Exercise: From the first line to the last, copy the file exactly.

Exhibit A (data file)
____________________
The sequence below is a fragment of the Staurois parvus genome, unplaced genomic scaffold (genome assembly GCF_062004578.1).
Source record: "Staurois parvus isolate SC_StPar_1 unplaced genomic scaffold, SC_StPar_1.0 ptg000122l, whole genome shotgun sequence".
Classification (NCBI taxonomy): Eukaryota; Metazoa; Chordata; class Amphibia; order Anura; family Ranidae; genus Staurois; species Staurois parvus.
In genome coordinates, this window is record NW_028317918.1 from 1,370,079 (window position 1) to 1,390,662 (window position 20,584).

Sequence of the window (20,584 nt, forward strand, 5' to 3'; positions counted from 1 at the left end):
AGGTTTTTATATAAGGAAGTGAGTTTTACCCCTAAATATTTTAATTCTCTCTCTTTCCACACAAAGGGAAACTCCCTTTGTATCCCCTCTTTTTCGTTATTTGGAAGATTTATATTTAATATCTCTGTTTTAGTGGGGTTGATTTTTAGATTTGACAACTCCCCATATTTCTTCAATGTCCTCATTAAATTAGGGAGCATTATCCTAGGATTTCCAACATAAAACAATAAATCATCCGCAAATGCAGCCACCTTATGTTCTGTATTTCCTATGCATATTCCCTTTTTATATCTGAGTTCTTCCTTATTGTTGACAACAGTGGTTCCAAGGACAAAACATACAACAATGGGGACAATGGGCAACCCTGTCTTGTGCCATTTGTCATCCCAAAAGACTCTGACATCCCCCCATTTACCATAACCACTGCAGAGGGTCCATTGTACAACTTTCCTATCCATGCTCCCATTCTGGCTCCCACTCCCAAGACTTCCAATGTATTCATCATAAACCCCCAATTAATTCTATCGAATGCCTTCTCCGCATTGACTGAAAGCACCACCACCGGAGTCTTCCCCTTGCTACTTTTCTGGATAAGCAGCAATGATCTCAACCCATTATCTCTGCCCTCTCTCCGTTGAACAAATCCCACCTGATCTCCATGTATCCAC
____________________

The sequence below is a fragment of the Staurois parvus genome, unplaced genomic scaffold (genome assembly GCF_062004578.1).
Source record: "Staurois parvus isolate SC_StPar_1 unplaced genomic scaffold, SC_StPar_1.0 ptg000122l, whole genome shotgun sequence".
Classification (NCBI taxonomy): Eukaryota; Metazoa; Chordata; class Amphibia; order Anura; family Ranidae; genus Staurois; species Staurois parvus.
In genome coordinates, this window is record NW_028317918.1 from 1,370,079 (window position 1) to 1,390,662 (window position 20,584).

Sequence of the window (20,584 nt, forward strand, 5' to 3'; positions counted from 1 at the left end):
AGGTTTTTATATAAGGAAGTGAGTTTTACCCCTAAATATTTTAATTCTCTCTCTTTCCACACAAAGGGAAACTCCCTTTGTATCCCCTCTTTTTCGTTATTTGGAAGATTTATATTTAATATCTCTGTTTTAGTGGGGTTGATTTTTAGATTTGACAACTCCCCATATTTCTTCAATGTCCTCATTAAATTAGGGAGCATTATCCTAGGATTTCCAACATAAAACAATAAATCATCCGCAAATGCAGCCACCTTATGTTCTGTATTTCCTATGCATATTCCCTTTTTATATCTGAGTTCTTCCTTATTGTTGACAACAGTGGTTCCAAGGACAAAACATACAACAATGGGGACAATGGGCAACCCTGTCTTGTGCCATTTGTCATCCCAAAAGACTCTGACATCCCCCCATTTACCATAACCACTGCAGAGGGTCCATTGTACAACTTTCCTATCCATGCTCCCATTCTGGCTCCCACTCCCAAGACTTCCAATGTATTCATCATAAACCCCCAATTAATTCTATCGAATGCCTTCTCCGCATTGACTGAAAGCACCACCACCGGAGTCTTCCCCTTGCTACTTTTCTGGATAAGCAGCAATGATCTCAACCCATTATCTCTGCCCTCTCTCCGTTGAACAAATCCCACCTGATCTCCATGTATCCAC